Many backpackers prefer to just roll up a jacket and use that as their pillow, but I personally like having a legit pillow to rest my head on. It won’t come unrolled in the middle of the night like a jacket does and it feels fresher and cleaner than the jacket I’ve been wearing all day.

 

Get a backpacking tent that has room near your head.

Backpacking tents are smaller than regular car camping tents because you have to carry them down a trail. Some backpacking tents have the peak in the middle, like over your waist when you’re laying down, but you want one that has the highest point of the ceiling over your head. This will allow you to sit up in bed, change easier, and prevent your head from hitting the tent wall in the middle of the night.

Hope this helps! If you have any tips feel free to share them in the comments.

PS. Don’t forget to bring a bed for your dog! 🙂

A Girl’s Guide to Using the Restroom in the Woods

Usually I avoid talking about using the restroom on this blog, but I think it’s time we address the topic of going to the bathroom outside. I hear way too many women say that the reason they won’t go camping is because they don’t like the idea of peeing in the woods. It makes them uncomfortable.

I get it, it’s not comfortable to hold a squat, going to the bathroom in the middle of the night isn’t enjoyable, and most of us aren’t used to not having a proper porcelain throne. But going to the bathroom outside should not be a reason to miss out on fun and scenic camping trips, okay? Especially if you follow some basic tips I’ll cover here.

In this post I’ll cover:

  • 3 most common bathroom options when camping
  • Tips for making your bathroom experience pleasant
  • Tips for midnight runs to the restroom

First,

The three most common bathroom options you’ll find when camping

The wild

It’s just you and beautiful nature. Think of it this way—you didn’t have to stand in line and there are no unsettling sights to shock you when you open a stall door.

All you have to worry about is not squatting over poison ivy. (See my poison ivy ID here.)

  • The key to comfort here is to hold onto a small tree with both hands, and plant your feet apart on either side.  Stick your hiney out behind you.  This is much more comfortable than squatting.
  • Avoid any tall grasses which might tickly your hiney. Whenever a blade of grass frisks me, it always gives me a shock! Stomp around on the grasses to make a flat, tickle-free zone.
  • Look around you to be sure you aren’t squatting near a thorny plant or a snake.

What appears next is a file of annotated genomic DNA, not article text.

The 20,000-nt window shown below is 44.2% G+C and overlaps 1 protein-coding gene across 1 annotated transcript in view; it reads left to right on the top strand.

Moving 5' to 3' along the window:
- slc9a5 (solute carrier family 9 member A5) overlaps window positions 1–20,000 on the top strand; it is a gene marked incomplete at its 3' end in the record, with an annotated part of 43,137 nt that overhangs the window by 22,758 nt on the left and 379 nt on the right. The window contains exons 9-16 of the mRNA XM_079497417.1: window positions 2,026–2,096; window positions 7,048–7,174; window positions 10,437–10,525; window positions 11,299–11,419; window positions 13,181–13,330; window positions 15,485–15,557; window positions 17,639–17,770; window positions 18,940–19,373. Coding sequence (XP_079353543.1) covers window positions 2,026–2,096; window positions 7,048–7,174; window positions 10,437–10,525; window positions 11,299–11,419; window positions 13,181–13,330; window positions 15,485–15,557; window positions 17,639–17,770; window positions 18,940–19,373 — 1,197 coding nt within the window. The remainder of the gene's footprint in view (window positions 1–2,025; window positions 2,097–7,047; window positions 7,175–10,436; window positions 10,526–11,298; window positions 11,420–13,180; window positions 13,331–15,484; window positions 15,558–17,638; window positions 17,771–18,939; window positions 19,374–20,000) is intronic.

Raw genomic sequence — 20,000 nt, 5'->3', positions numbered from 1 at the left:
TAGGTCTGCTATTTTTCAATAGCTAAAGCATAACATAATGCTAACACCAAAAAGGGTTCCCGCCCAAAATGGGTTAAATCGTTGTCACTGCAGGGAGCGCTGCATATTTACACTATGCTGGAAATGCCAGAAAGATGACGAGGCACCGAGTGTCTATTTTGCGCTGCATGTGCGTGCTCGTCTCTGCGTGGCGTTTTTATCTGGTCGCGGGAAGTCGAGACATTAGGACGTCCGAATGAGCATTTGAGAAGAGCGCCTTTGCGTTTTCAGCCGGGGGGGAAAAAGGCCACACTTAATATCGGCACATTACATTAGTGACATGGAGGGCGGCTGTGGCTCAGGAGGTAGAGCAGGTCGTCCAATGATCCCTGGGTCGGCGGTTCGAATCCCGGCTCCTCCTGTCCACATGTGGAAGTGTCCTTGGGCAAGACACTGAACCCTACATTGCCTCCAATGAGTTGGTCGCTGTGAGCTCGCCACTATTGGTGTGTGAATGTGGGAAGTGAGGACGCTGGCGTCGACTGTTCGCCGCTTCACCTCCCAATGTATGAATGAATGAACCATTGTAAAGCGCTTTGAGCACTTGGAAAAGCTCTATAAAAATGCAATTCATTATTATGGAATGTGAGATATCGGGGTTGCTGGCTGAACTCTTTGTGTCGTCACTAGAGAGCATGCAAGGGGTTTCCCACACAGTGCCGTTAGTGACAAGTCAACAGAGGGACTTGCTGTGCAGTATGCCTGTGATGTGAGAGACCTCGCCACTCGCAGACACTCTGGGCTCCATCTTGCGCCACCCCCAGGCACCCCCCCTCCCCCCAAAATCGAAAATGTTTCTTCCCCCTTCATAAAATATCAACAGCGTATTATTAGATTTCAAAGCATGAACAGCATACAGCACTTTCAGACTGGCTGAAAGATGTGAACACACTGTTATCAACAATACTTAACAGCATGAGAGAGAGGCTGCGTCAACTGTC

What to bring:

  • Toilet paper
  • Ziploc bag or grocery sack for storage (it’s probably not best to leave paper out in the woods, unless you’re in a really remote area).
  • Hand sanitizer

Campsite restrooms

Sometimes these can be really nice, actually. The bathroom at Pedernales Falls State Park and Bastrop State Park are good examples. There is really nothing to fear with these, except some scratchy toilet paper.

I like to bring my own hand towel and hand soap when I go just because the ones they provide aren’t very nice.

Optional: you could bring your own toilet seat covers if it gives you peace of mind.

Compost toilets

These are my least favorite. They are like giant port-o-potties that never get emptied. (Everything goes into a pit in the ground.) Because they don’t need running water or plumbing, you are more likely to see these in remote parts of parks or in areas that aren’t as developed. (Like Colorado Bend State Park.)

If this situation is unavoidable, I bring my own toilet seat covers and toilet paper. Call me high maintenance but these little things make me more comfortable!

Tips for making your bathroom experience pleasant

  • Before deciding what park to camp at, look at the website and find out what kind of restrooms are available. If your only option is compost toilet, and that makes you uncomfortable, choose a different park. Most of Texas’ popular parks have normal restrooms.
  • Bring your own disposable toilet seat covers.
  • Bring your own toilet paper. Always keep a little bit of TP in your day pack whenever you’re out hiking.
  • Bring a Ziploc or grocery sack to carry it back to a trashcan in. You can discreetly hide this in your daypack until you find a trashcan, and then toss this in the nearest bin.
  • Bring hand sanitizer or soap. If you don’t have access to a sink, you’ll want hand sani or some wet-ones wipes. (I prefer wet ones.) When you’re at a public restroom at a campsite, they don’t always provide soap.
  • Bring your own hand towel. When I’m camping at a park with restrooms, I also like to bring my own hand towel because it’s a nice little luxury from home, and it’s way better than the air dryers or brown thin paper towels provided. This obviously does not apply to backpacking—in which case, you won’t want to carry this.

Tips for midnight runs to the restroom

  • An hour before bed, stop drinking. Get your required daily dose of water, just do it with ample time before bed so you are less likely to need to pee in the middle of the night.
  • Use the buddy system. Make a deal with your tent buddy that you will accompany each other to the restroom if you have to go in the middle of the night.  Trust me, this makes the whole experience much more pleasant. Furthermore, it’s safer.